Ah, Jack Dorsey. “Jack”! Everybody’s chum. A regular dude, who in a couple of recent appearances on the Joe Rogan podcast sported a scraggly beard, had lousy posture, and answered questions in a slow, rambling way that made him seem like someone who’d never been in front of a microphone before.
He’s striven, more than any of the other top-rank social-media billionaires, to make himself available for interviews and to come off as an ordinary guy whose heart is in the right place and who, faced with the daunting challenge of curating a social-media site, is sincerely struggling to get it right.
Watch him here, for example, in the first of his two interviews with Rogan. Judging by the comments by YouTube viewers, we weren’t the only ones who were baffled by Rogan’s tame treatment of the Twitter king. Even though friends and acquaintances of Rogan’s had been banned from Twitter without anything remotely resembling a good explanation, Rogan tossed only softballs at Dorsey. The pushback from furious viewers was so overwhelming that both Rogan and Dorsey – apparently going into panic mode – promised to do a more revealing follow-up chat.
The reason for that pushback was that more than a few of those viewers had been kicked off of Twitter. Even more of them had seen people they admire kicked off the platform. And none of it for any reason, it seemed, other than sheer politics.
So we’re far from the first people to be unceremoniously removed from Twitter. Here are the names of a few of those who have preceded us in our instant infamy.
In 2016, the often irreverent libertarian commentator Milo Yiannopoulos was permanently banned from Twitter after tweeting some insults about the remake of Ghostbusters and about actress/comedienne Leslie Jones, who starred in that film.
Admittedly, Yiannopoulos made some edgy jokes, but nothing that remotely merited a ban. In fact, Twitter’s official position was that it had banned Yiannopoulos not for his own tweets but – get this – for “racist and sexist remarks” directed at Jones by hundreds of Yiannopoulos’s followers.
In short, Twitter was holding Yiannopoulos responsible for the behavior of people who followed his account. The New York Times bought into this crazy logic, maintaining that Yiannopoulos had “rallied and directed” the abuse. Of course, if every popular Twitter user were responsible for all the tweets by his or her users, they’d all be deplatformed in a New York minute.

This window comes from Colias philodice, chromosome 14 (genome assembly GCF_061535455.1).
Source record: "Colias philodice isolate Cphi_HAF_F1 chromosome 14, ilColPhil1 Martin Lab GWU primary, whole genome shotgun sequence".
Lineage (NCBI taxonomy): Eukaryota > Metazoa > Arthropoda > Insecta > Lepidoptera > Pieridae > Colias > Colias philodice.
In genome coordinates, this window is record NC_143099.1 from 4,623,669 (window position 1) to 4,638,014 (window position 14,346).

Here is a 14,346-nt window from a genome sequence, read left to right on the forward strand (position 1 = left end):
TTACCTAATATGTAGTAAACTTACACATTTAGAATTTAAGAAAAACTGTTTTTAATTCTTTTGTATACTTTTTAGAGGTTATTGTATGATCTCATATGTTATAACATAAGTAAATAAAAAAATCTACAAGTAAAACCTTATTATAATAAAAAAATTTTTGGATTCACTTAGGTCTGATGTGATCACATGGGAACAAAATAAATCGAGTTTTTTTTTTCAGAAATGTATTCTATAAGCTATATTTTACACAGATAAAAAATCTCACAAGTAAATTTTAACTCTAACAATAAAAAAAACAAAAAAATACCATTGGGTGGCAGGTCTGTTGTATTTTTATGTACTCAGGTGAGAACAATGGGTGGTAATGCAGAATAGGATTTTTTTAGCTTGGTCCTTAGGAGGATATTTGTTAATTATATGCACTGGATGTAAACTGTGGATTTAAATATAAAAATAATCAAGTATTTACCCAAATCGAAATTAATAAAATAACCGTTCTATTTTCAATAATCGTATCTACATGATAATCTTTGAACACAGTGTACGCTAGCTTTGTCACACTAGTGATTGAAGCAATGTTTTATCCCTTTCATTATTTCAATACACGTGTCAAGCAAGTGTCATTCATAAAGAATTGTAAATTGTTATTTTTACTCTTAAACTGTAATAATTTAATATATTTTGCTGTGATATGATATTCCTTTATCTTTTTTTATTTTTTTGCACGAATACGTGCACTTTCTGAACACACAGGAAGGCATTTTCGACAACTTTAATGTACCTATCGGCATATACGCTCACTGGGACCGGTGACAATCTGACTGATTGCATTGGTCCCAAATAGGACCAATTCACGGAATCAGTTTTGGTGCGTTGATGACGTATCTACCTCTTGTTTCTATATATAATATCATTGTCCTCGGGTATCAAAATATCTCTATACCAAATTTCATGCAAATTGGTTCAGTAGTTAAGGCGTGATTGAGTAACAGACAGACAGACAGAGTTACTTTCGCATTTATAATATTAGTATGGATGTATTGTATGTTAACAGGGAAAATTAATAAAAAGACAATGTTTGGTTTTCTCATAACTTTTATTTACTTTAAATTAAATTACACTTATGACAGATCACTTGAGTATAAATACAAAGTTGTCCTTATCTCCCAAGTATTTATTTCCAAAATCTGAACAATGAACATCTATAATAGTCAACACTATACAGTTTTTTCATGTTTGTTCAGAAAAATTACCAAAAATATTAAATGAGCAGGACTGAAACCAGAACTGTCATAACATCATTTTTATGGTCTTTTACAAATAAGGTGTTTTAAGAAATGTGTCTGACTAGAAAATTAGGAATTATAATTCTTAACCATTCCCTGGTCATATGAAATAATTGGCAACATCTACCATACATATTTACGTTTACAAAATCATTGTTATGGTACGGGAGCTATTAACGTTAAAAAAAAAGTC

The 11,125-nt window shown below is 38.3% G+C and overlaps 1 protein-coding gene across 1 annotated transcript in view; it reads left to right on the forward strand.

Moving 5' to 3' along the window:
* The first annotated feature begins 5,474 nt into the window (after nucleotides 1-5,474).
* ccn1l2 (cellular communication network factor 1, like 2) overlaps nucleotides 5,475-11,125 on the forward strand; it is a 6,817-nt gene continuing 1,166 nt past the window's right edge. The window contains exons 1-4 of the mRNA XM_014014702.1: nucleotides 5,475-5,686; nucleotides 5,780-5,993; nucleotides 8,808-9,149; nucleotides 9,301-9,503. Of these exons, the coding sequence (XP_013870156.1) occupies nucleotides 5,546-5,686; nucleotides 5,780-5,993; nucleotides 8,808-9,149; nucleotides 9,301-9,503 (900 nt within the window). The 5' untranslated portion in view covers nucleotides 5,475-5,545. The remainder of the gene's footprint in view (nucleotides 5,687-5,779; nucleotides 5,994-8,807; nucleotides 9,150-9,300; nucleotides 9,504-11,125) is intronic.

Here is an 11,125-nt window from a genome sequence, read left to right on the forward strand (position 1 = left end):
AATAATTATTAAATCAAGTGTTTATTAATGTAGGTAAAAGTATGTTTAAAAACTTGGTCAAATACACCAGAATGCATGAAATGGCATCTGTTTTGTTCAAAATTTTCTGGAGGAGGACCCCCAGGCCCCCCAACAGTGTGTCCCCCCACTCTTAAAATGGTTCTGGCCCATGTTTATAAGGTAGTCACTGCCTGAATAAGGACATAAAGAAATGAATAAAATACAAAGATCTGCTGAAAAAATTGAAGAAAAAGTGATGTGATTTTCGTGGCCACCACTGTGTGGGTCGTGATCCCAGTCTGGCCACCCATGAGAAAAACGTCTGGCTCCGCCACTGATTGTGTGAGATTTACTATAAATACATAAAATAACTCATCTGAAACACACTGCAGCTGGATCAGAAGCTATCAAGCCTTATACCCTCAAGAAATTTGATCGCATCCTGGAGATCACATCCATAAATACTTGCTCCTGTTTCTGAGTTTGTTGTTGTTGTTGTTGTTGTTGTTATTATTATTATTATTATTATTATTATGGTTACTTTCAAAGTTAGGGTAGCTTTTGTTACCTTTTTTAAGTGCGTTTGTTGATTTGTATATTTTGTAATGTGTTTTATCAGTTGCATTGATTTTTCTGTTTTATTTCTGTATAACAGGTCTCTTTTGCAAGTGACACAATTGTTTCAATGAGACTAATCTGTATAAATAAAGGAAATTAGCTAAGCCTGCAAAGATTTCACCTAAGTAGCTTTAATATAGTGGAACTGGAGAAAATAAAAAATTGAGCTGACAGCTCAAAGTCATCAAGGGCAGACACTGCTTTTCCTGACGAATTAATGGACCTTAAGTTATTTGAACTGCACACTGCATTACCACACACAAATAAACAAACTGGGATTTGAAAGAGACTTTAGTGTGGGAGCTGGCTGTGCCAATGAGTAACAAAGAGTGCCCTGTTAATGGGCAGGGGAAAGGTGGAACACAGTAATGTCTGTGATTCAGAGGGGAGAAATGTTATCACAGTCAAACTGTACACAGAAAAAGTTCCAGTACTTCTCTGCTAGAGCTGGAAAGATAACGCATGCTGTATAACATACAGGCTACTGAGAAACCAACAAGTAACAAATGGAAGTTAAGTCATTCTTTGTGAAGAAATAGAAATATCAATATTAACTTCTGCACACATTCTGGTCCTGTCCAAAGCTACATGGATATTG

Yiannopoulos was just one of the first to go. In June 2017, one of America’s foremost humorists, politically incorrect radio and podcast personality Anthony Cumia, author of the recent (and appropriately named) memoir Permanently Suspended, was permanently banned from Twitter. He has since opened several new accounts in various names that have also eventually been closed. In each case, the reason was that Twitter decided that it disapproved of Cumia’s politically incorrect humor.
In October 2017, political consultant Roger Stone, an intimate of President Trump and former advisor of both Richard Nixon and Ronald Reagan, was permanently banned from Twitter after challenging the honesty and intelligence of CNN anchor Don Lemon.
Then, in March of last year, Islam critic Tommy Robinson, one of the most admired men in Britain, was permanently banned from Twitter for violating its “hateful conduct policy.” No specifics were adduced. And this year, in April, when Robinson and popular YouTuber Carl Benjamin were running for the European Parliament, the former as an independent and the latter as a member of UKIP, both their campaign’s Twitter accounts were taken down – an outrageous intrusion by a U.S. firm into a British election.
Indeed, none of the people we’ve mentioned here has engaged in “hateful conduct.” Yes, they’ve engaged in insult humor. They’re mocked their enemies. They’ve participated in what used to be known as vigorous exchanges. In many cases, their opponents on the left have been at least as rough as they’ve been. None of them is racist, antigay, or anything of the kind. In fact Yiannopoulos is gay and married to a black man. But simply by expressing their honestly held views in strong and often witty language, they’ve incurred the wrath of the Twitter gods.
Of course, that wasn’t the line that Jack took on March 5, when he turned up for a second time on Rogan’s podcast, this time bringing along a flunky, Vijaya Gadde, who ended up doing most of Twitter’s talking. Also on the show was independent journalist Tim Pool, who demanded explanations for the permanent bans of Yiannopoulos and others. Every single explanation was lame. Some were downright dishonest. Gadde’s mantra was that Twitter seeks to keep users from being “driven away” from it by “harassment.” But she seemed to think of harassment as something only the left experiences; she seemed oblivious to the left’s endless badgering of conservatives, libertarians, and centrists.
One banned user whose name came up was radical feminist Meghan Murphy, removed for telling an M-F transsexual, in the course of a vigorous discussion, that “men aren’t women.” At Twitter, this counts as “misgendering” and is considered “abuse and harassment.” Rogan’s observation that Murphy was just stating a biological fact didn’t faze Gadde, who came off as an unsettling combination of an oily corporate shill and an icy ideological robot – the kind of ideologue, moreover, who doesn’t even realize she’s an ideologue.
More next week.
2 thoughts on “Our Twitter ban: some background”
How dare you have a dissenting view that from what the proponents of a one-world government believe in.
Maybe you shouldn’t try to defend vile Nazi-sympathizers bent on finding a way to reimplement racism in this country.